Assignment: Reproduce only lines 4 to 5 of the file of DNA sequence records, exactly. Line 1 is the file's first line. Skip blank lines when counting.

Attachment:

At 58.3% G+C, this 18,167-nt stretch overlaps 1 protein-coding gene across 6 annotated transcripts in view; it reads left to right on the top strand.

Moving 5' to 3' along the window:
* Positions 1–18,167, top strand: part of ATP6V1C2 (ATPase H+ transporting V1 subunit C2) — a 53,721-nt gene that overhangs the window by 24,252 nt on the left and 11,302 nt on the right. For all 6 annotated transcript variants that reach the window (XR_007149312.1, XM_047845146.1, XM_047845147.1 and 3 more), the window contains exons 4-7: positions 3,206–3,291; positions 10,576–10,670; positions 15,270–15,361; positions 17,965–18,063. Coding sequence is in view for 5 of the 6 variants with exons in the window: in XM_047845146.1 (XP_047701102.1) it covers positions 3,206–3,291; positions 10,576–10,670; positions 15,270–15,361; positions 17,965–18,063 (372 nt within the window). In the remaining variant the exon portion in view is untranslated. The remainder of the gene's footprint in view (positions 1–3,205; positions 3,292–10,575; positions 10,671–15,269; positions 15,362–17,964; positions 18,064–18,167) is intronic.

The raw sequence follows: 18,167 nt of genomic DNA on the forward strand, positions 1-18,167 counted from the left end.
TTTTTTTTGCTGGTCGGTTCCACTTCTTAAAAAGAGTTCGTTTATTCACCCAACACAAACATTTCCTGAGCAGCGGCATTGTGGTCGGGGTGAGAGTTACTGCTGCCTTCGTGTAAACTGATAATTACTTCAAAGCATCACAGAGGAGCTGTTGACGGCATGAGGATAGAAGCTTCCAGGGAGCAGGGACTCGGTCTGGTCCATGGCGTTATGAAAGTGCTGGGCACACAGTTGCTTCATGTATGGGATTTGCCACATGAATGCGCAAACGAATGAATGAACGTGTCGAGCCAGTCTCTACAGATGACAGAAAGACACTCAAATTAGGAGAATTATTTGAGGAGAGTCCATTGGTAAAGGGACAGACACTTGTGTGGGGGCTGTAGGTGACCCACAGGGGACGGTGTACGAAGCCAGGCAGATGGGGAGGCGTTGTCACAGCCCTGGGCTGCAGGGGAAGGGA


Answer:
The raw sequence follows: 18,167 nt of genomic DNA on the forward strand, positions 1-18,167 counted from the left end.
TTTTTTTTGCTGGTCGGTTCCACTTCTTAAAAAGAGTTCGTTTATTCACCCAACACAAACATTTCCTGAGCAGCGGCATTGTGGTCGGGGTGAGAGTTACTGCTGCCTTCGTGTAAACTGATAATTACTTCAAAGCATCACAGAGGAGCTGTTGACGGCATGAGGATAGAAGCTTCCAGGGAGCAGGGACTCGGTCTGGTCCATGGCGTTATGAAAGTGCTGGGCACACAGTTGCTTCATGTATGGGATTTGCCACATGAATGCGCAAACGAATGAATGAACGTGTCGAGCCAGTCTCTACAGATGACAGAAAGACACTCAAATTAGGAGAATTATTTGAGGAGAGTCCATTGGTAAAGGGACAGACACTTGTGTGGGGGCTGTAGGTGACCCACAGGGGACGGTGTACGAAGCCAGGCAGATGGGGAGGCGTTGTCACAGCCCTGGGCTGCAGGGGAAGGGA